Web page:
I remember at one point I wanted to train Daiyan to sleep in his cot because as much as I love him, I also wanted to maintain the relationship with my husband, and I thought having the bed to ourselves is important(so far he only has slept in his cot the hospital, in the first night. He woke up at 2:30 am, along with other babies, and did not go back to sleep). I also read that babies would develop their own way of self-soothing (and go to sleep on their own) when they reach about 2 months of age. However, it was quite a nightmare. Daiyan hated his cot and just kept on crying, which of course, eventually made me stressed. I ended up bringing him back in bed with us. After that night, I found an article about co-sleeping vs. cot sleeping in Dr. Sear's website, and the article points out that co-sleeping has been found to help regulates the child's breathing and that SIDS (Sudden Infant Death Syndrome) are less likely to affect babies who are co-sleeping with their mothers. After reading the article, I felt relieved and decided to let Daiyan sleeps with us for as long as he needs.

So now, after 5+ months of becoming a mother and taking care of Daiyan, I came up with a conclusion about parenting: Do what feels right and natural, and what works for you. Of course people can say do this and that, but eventually we are the parents and the baby is living with us, so whatever we do/n't do to our babies mostly affects us, not them. As for my husband and I, free access to my breasts/breastmilk, co-sleeping, and baby-wearing (when needed) work miraculously; Daiyan doesn't cry as much, and he seems happy and content. Although the house gets messy quite easily as it's quite hard to do housework while carrying Daiyan or when Daiyan is sleeping (plus my husband and I are not that particular anyway), I think it does not really matter as Daiyan comes first, not the house.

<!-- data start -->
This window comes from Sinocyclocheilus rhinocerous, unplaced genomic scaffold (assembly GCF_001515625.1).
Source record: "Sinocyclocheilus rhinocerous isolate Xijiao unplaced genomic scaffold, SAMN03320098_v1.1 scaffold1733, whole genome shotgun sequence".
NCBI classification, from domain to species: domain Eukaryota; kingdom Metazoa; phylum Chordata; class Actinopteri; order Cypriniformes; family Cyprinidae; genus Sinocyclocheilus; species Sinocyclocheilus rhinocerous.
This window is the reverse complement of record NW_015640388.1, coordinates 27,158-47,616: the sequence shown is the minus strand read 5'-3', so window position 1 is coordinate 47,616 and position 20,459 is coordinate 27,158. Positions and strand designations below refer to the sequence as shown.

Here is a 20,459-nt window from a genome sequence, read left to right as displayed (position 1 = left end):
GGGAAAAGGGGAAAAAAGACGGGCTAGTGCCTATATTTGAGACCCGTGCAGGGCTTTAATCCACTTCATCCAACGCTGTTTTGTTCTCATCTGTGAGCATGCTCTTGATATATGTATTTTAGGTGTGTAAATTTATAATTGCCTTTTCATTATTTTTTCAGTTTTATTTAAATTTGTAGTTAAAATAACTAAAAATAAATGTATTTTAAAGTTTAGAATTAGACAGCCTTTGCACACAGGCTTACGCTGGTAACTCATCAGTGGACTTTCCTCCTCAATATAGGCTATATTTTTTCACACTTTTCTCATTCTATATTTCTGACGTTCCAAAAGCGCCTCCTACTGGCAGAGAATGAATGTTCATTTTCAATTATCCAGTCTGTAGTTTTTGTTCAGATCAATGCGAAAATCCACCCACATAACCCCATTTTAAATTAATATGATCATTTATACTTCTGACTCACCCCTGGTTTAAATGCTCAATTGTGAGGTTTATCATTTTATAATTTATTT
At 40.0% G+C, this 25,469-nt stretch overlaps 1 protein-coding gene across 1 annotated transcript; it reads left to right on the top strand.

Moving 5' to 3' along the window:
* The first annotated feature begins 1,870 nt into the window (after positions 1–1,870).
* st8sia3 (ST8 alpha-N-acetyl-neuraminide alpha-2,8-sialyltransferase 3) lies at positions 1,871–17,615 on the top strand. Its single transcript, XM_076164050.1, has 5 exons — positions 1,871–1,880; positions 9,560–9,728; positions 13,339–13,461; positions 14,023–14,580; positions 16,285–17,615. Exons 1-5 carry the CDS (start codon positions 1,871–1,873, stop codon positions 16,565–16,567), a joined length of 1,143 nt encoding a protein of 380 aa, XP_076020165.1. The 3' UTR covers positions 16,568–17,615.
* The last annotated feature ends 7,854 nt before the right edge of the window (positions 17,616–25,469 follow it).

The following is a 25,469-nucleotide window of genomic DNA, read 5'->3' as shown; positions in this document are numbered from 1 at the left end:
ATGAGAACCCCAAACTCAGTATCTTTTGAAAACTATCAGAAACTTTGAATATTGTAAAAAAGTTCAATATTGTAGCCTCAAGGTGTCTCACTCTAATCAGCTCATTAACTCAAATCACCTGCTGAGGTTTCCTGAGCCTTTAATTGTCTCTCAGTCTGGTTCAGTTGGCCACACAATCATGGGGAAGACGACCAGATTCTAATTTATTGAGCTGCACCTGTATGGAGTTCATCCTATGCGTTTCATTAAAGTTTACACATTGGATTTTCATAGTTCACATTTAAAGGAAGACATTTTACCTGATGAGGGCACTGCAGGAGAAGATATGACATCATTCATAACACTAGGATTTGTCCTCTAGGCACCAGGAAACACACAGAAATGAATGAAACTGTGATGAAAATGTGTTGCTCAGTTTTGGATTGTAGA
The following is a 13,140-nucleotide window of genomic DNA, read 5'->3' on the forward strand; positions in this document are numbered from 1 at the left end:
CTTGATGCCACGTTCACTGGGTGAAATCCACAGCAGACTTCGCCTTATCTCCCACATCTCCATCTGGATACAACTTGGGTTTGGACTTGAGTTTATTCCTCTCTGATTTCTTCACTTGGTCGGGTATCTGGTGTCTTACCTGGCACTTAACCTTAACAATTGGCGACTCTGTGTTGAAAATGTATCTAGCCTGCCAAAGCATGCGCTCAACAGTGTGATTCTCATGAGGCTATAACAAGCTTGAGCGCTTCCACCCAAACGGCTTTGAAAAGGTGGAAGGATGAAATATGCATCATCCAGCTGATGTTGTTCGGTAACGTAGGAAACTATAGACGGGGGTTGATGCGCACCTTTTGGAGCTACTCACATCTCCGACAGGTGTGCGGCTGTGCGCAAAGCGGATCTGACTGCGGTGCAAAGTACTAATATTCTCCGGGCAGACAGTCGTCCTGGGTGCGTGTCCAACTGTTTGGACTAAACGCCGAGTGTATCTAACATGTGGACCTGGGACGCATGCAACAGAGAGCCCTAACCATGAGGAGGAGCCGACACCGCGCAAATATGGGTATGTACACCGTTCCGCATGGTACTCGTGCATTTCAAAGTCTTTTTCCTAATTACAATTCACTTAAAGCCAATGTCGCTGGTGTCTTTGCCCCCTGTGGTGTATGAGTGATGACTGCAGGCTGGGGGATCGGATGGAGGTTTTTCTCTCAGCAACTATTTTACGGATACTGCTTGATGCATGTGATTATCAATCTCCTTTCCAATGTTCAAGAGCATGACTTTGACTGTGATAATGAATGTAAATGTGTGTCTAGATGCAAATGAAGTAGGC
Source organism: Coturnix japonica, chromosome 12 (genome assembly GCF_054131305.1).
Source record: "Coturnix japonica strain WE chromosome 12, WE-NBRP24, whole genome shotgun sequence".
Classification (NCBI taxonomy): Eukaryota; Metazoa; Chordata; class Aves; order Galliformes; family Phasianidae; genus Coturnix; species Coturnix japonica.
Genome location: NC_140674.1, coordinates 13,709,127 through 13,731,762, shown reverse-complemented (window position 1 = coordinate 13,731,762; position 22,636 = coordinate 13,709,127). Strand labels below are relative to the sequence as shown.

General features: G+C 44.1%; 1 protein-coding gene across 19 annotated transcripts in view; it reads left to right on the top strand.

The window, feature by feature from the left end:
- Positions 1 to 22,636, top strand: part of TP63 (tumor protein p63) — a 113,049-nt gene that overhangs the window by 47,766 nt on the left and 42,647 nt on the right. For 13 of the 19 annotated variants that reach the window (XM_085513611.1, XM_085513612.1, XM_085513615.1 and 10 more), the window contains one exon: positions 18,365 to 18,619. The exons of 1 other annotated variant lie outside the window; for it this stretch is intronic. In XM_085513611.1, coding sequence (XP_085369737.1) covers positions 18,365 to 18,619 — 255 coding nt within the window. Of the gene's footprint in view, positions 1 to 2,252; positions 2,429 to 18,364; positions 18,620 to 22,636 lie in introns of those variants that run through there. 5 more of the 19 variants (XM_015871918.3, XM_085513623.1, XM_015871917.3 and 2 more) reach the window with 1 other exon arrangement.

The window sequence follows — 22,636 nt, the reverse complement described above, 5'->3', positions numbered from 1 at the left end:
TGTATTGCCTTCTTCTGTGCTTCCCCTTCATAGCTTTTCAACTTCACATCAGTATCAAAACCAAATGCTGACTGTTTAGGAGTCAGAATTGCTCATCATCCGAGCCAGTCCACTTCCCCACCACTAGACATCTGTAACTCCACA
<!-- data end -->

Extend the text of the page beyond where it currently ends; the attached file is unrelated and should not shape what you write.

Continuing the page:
I remember reading an article about why African babies don't cry (forgot the website huhu) and what Dr. Sears wrote in his website. Both point out that we should read our baby and give him what he needs, instead of enforcing something that the baby doesn't want (scheduled feeding, cry-to-sleep, starting solids too early etc). I also remember reading an article about why babies nowadays do not seem happy, and the article points out that probably the reason these babies don't seem happy is because the parents do not give them what they need. I happen to agree with all three articles.

I think the best way of parenting is by imagining ourselves in a cave, with no one else but our baby and husband. Only by imagining that we would start taking care of our babies like what nature intends us to, using our instinct as a mother.

 My two men <3

Saturday, November 19, 2011

Baby products

Since I am a parent now, I want to share my favorite baby products that I use. Just because. Saje menggedik. haha